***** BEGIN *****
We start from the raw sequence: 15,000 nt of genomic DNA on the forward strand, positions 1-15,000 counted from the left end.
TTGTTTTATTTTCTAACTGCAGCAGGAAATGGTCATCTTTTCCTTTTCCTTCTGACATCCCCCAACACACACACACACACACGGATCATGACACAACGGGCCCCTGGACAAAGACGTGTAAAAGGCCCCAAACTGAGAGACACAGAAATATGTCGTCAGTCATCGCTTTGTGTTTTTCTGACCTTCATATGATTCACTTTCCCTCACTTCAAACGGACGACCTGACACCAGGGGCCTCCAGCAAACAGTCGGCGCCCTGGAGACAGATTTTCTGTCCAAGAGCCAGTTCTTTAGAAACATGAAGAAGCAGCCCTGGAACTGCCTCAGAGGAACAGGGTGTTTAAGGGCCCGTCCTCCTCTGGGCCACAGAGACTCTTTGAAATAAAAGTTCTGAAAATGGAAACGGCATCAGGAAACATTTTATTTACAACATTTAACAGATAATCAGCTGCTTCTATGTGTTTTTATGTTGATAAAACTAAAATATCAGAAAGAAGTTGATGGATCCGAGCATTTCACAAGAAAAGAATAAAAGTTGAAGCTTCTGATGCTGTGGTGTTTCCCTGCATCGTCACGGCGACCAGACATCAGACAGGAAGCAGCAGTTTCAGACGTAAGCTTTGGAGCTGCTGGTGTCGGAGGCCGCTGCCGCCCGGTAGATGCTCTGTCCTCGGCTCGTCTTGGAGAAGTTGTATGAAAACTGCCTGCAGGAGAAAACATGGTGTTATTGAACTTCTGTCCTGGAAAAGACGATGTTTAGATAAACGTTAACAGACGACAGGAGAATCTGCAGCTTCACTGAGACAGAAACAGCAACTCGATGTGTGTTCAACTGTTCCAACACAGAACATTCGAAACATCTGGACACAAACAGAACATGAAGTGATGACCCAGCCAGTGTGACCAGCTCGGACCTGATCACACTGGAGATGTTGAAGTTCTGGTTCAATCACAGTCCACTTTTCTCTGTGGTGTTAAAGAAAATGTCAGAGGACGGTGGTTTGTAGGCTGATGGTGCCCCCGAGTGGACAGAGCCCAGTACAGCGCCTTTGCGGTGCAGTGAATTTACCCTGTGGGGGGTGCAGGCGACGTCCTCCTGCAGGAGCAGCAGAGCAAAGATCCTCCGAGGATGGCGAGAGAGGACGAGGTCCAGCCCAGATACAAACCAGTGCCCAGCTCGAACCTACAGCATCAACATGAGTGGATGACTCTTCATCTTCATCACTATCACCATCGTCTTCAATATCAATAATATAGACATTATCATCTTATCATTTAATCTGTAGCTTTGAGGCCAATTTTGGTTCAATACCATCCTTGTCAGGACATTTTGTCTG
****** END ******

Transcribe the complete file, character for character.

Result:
We start from the raw sequence: 15,000 nt of genomic DNA on the forward strand, positions 1-15,000 counted from the left end.
TTGTTTTATTTTCTAACTGCAGCAGGAAATGGTCATCTTTTCCTTTTCCTTCTGACATCCCCCAACACACACACACACACACGGATCATGACACAACGGGCCCCTGGACAAAGACGTGTAAAAGGCCCCAAACTGAGAGACACAGAAATATGTCGTCAGTCATCGCTTTGTGTTTTTCTGACCTTCATATGATTCACTTTCCCTCACTTCAAACGGACGACCTGACACCAGGGGCCTCCAGCAAACAGTCGGCGCCCTGGAGACAGATTTTCTGTCCAAGAGCCAGTTCTTTAGAAACATGAAGAAGCAGCCCTGGAACTGCCTCAGAGGAACAGGGTGTTTAAGGGCCCGTCCTCCTCTGGGCCACAGAGACTCTTTGAAATAAAAGTTCTGAAAATGGAAACGGCATCAGGAAACATTTTATTTACAACATTTAACAGATAATCAGCTGCTTCTATGTGTTTTTATGTTGATAAAACTAAAATATCAGAAAGAAGTTGATGGATCCGAGCATTTCACAAGAAAAGAATAAAAGTTGAAGCTTCTGATGCTGTGGTGTTTCCCTGCATCGTCACGGCGACCAGACATCAGACAGGAAGCAGCAGTTTCAGACGTAAGCTTTGGAGCTGCTGGTGTCGGAGGCCGCTGCCGCCCGGTAGATGCTCTGTCCTCGGCTCGTCTTGGAGAAGTTGTATGAAAACTGCCTGCAGGAGAAAACATGGTGTTATTGAACTTCTGTCCTGGAAAAGACGATGTTTAGATAAACGTTAACAGACGACAGGAGAATCTGCAGCTTCACTGAGACAGAAACAGCAACTCGATGTGTGTTCAACTGTTCCAACACAGAACATTCGAAACATCTGGACACAAACAGAACATGAAGTGATGACCCAGCCAGTGTGACCAGCTCGGACCTGATCACACTGGAGATGTTGAAGTTCTGGTTCAATCACAGTCCACTTTTCTCTGTGGTGTTAAAGAAAATGTCAGAGGACGGTGGTTTGTAGGCTGATGGTGCCCCCGAGTGGACAGAGCCCAGTACAGCGCCTTTGCGGTGCAGTGAATTTACCCTGTGGGGGGTGCAGGCGACGTCCTCCTGCAGGAGCAGCAGAGCAAAGATCCTCCGAGGATGGCGAGAGAGGACGAGGTCCAGCCCAGATACAAACCAGTGCCCAGCTCGAACCTACAGCATCAACATGAGTGGATGACTCTTCATCTTCATCACTATCACCATCGTCTTCAATATCAATAATATAGACATTATCATCTTATCATTTAATCTGTAGCTTTGAGGCCAATTTTGGTTCAATACCATCCTTGTCAGGACATTTTGTCTG